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Essay on Notion of Balance in Things Fall Apart by Achebe

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Notion of Balance in Things Fall Apart by Achebe


The notion of balance in Achebe's novel is an important theme throughout the book. Beginning with the excerpt from Yeats's poem, "The Second Coming," the concept of balance is stressed as important, for without balance, order is lost. In the novel, there are many systems of balance which the Ibo culture seems to depend upon. It is when these systems are upset that "things fall apart." Okonkwo, the Ibo religion, and ultimately, the Ibos' autonomy were brought to their demise by an extreme imbalance between their male and female aspects. These male and female aspects can be generally be described as the external, physical strength of the male; and the internal, passive, and nurturing strength of the female. Achebe uses a disbalance toward the male side to destroy the people and their culture.

Okonkwo's Demise

Okonkwo, the main character of the book, was born the son of Unoka, who was a loafer. Unoka was too lazy to go out and plant crops on new, fertile land, and preferred to stay at home playing his flute, drinking palm wine, and making merry with the neighbors. Because of this, his father never had enough money, and his family went hungry. He borrowed much money in order to maintain this lifestyle. Okonkwo perceived this as an imbalance toward the female side in his father's character: staying at home and not using one's strength to provide for the family is what the women do. In reaction, Okonkwo completely rejected his father, and therefore the feminine side of himself. He became a star wrestler and warrior in his tribe and began providing for his family at a very young age, while at the same time starting new farms and beginning to amass wealth. He is very successful, and soon becomes one of the leaders of his tribe and has many wives and children. His big ambition is to become one of the powerful elders of the tribe, for what could be more manly than that?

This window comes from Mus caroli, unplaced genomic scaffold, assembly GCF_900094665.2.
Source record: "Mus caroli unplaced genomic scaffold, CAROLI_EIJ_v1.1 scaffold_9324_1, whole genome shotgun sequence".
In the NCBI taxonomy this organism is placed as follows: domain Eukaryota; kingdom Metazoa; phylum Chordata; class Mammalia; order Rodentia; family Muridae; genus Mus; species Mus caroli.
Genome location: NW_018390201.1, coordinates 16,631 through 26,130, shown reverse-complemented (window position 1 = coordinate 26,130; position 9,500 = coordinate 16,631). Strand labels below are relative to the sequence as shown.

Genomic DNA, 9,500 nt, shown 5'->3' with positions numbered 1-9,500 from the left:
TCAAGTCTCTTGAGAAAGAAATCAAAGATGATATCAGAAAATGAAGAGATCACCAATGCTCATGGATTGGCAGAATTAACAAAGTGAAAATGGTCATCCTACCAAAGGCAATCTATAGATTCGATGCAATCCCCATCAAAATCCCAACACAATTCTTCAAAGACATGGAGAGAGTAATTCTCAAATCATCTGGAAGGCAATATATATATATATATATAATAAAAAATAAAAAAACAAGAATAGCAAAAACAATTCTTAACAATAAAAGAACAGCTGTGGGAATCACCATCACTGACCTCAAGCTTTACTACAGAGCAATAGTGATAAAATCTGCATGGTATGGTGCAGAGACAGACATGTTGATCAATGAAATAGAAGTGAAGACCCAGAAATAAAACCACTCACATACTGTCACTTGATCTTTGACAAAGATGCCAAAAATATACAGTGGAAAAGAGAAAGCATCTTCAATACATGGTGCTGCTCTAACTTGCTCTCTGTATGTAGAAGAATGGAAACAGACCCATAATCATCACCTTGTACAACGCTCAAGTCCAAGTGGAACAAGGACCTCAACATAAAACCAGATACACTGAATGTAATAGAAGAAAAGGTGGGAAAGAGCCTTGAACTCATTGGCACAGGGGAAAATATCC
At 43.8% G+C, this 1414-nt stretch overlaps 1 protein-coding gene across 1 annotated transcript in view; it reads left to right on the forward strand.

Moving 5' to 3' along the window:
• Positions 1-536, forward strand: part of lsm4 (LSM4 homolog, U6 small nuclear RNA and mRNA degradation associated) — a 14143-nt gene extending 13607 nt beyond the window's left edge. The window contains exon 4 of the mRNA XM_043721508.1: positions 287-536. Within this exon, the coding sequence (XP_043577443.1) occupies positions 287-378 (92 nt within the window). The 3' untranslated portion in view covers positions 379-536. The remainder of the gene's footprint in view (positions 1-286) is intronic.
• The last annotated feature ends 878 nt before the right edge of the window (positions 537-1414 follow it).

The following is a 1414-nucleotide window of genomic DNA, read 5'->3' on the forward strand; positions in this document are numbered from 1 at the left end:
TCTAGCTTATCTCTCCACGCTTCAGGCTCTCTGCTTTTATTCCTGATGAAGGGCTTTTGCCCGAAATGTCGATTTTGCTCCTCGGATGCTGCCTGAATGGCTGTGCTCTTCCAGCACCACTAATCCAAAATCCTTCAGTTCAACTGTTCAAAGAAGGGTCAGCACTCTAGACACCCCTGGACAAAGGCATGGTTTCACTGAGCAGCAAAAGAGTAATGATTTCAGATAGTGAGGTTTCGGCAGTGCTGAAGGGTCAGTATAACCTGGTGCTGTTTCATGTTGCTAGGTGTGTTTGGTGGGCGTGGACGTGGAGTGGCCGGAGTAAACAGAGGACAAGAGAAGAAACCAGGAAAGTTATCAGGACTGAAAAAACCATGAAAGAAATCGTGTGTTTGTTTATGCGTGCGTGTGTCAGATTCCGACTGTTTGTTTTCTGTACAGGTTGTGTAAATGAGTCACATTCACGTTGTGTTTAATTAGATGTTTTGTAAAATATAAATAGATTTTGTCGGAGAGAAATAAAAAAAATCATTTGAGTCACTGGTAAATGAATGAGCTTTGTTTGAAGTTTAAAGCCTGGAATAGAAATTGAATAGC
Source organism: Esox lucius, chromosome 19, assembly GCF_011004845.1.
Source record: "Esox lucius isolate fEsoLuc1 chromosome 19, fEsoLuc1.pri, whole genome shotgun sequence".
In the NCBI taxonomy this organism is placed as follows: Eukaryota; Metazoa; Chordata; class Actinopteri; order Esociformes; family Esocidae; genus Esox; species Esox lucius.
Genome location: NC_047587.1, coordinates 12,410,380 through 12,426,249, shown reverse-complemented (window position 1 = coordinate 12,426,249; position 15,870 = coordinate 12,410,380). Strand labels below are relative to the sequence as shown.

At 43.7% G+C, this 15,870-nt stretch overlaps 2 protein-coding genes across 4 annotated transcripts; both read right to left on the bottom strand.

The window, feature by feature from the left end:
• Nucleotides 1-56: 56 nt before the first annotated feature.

Unfortunately, everything is not perfect. His son, Nwoye, seems not to be showing the characteristics of a real man. He prefers to stay with his mother, listening to women's stories, than to listen to his father's tales of battle and victory. Later, when missionaries come to the tribe, Nwoye is attracted to their Christian religion because of its unqualified acceptance of everyone, much like a mother's unqualified love. Of this, Okonkwo r...


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... something different. However, I think it must be something analogous, something on a similar didactic scale, and something to do with order versus entropy. In the quotation of Yeats's poem, this comes into play with the falconer losing control of the falcon as it spirals up into the skies. It is difficult to say what the outcome might have been if these forces had been more in harmony: whether Okonkwo might not have offended the earth goddess and risen to the top of the clan, or whether his ambition might not in the first place have pushed him in this perilous direction; whether the Ibo religion could satisfy its constituents enough so that foreign influence was not a threat; or whether as a united whole the Ibo could have stood up against the external influence and military power of the Europeans. The author does seem to suggest, however, that things would definitely have been different, and that the Ibo could have been more receptive to the ideas introduced by the foreigners. He also suggests the converse. Achebe laments the death of this culture in spite of its weaknesses, and hopes for more compassion and less destruction in the dealings of the Europeans with other cultures.


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